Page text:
A little over a month ago I was passing through Dallas on my way to a city about another hour away. I was on the President George Bush Turnpike, getting through the city as quickly as I could when the Holy Spirit urged me to get off the freeway. It was a rather desolate area, but one thing there was a big church. Being a weekday, it was all closed up, but I drove around to the back, and there was a bookstore, and it was open. So I went in and looked around. I saw the book “The Pursuit of Holiness” by Jerry Bridges (© 1978, 1996, 2008 by Jerry Bridges, Navpress). It was originally $12.99 marked down to $2. So I bought it, and continued my journey.
This is a great book, and very readable, on a theme that I’ve heard few churches preach about—and if you know me, you know that I get around to a lot of churches. The author says that there are two kinds of holiness: the kind we received at our conversion—the holiness of Jesus in place of our sinfulness; and the holiness we must work to grow within ourselves. The book is mostly about developing that second kind of holiness.
Something I’ve noticed among Christians (both in Europe and in the US) is a tendency to fall into a pattern of going to church, doing a few good works, and then spending time in useless, sometimes godless activity—and I’m not excluding myself. We tend to think that because we know God that our part is done. That’s what is so hard about this life is that once you understand why grace is so much better than the law, of course you choose grace. Nobody can possibly live up to the standards of the law, but we’re set free from the law by the grace of Jesus Christ who perfectly fulfilled the law and then died in our place—God’s unmerited favor. So when we accept grace, the danger is that of not “working out our salvation with fear and trembling,” (Philippians 2:12). Most of us don’t like to think of fearing the Lord, but reading on, Paul continues: “for it is God who works in you to will and to act in order to fulfill His good purpose,” (verse 13).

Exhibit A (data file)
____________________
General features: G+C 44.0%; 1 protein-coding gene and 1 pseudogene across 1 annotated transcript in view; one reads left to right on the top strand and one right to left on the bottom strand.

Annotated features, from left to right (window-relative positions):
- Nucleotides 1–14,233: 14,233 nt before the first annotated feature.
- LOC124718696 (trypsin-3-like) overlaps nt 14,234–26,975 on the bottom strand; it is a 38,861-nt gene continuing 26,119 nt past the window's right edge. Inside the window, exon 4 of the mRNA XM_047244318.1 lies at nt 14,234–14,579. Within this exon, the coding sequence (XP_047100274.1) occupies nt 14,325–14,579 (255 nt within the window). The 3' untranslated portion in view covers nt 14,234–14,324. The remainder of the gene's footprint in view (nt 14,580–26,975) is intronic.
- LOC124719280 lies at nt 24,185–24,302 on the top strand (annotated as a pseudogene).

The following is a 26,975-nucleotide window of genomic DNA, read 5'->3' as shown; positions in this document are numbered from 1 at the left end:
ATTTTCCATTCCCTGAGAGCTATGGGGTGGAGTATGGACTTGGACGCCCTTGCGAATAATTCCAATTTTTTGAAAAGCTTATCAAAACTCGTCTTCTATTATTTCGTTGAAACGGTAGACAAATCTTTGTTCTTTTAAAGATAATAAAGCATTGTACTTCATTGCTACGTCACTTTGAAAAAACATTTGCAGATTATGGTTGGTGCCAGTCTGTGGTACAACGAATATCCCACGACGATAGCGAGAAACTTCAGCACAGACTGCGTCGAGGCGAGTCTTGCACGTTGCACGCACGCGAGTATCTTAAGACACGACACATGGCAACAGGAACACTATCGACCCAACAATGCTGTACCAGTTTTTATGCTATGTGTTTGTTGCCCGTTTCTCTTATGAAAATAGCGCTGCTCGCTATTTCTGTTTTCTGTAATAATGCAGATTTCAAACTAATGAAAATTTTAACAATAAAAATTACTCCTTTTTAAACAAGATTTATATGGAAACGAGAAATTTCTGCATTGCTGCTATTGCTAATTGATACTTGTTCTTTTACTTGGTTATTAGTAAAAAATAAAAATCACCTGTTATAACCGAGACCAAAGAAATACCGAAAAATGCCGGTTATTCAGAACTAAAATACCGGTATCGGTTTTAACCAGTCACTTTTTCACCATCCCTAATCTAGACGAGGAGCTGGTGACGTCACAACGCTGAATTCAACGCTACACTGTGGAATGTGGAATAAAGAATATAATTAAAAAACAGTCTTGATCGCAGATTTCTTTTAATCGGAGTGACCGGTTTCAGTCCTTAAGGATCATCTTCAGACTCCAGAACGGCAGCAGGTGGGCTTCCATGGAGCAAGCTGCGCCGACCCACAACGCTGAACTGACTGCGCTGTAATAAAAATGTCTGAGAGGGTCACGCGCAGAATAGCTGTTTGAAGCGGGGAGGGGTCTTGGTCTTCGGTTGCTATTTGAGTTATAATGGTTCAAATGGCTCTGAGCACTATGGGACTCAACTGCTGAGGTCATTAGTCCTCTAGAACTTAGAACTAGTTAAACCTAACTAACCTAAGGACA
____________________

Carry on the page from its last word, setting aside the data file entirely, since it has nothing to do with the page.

We aren’t here to get rich, to work, or to enjoy the good life on Easy Street. We aren’t here to raise our children to be doctors, lawyers, star athletes, or star musicians. We aren’t here to go to church, go to cell groups, go to Bible study, etc. None of those things are bad things, but they are not what we are here for. We are expected to bear fruit, and if we are living connected to the vine (Jesus), our lives and activities will bear fruit.
I’ve noticed a lot of people recently who are being tested in the area of finances. Money is one of the hardest issues for most of us, and these people have found their faith severely tested when they lose their job, or experience some other kind of financial loss. When these things happen, some turn to their own resources: inside information, friends in the personnel department, their savings account. Really, the only thing to do is to go to God, and to trust Him for provision. I know because I was one of those people who was tested when my income for 2011 was cut in half: http://europeanfaithmissions.com/2012/06/17/god-meets-radical-faith-with-radical-provision/.
One of the other people who was tested is a friend from church here in Milan. She has been out of work for about a year now, but she said that somehow, there is always money when the bills come due. Her faith has grown as a result of this test. She told me yesterday that about a month ago the pastor started a series of sermons on seeking holiness. I said, “That’s interesting,” and told her about being led to exit the freeway in Dallas to pick up this book on holiness.
As you know by now, I don’t believe in coincidence or serendipity. I believe that God’s word to His people right now is: “But just as He who called you is holy, so be holy in all you do; for it is written: “Be holy, because I am holy,” (1 Peter 1:15-17, referencing Leviticus 11:45). So, strive for holiness. God is good!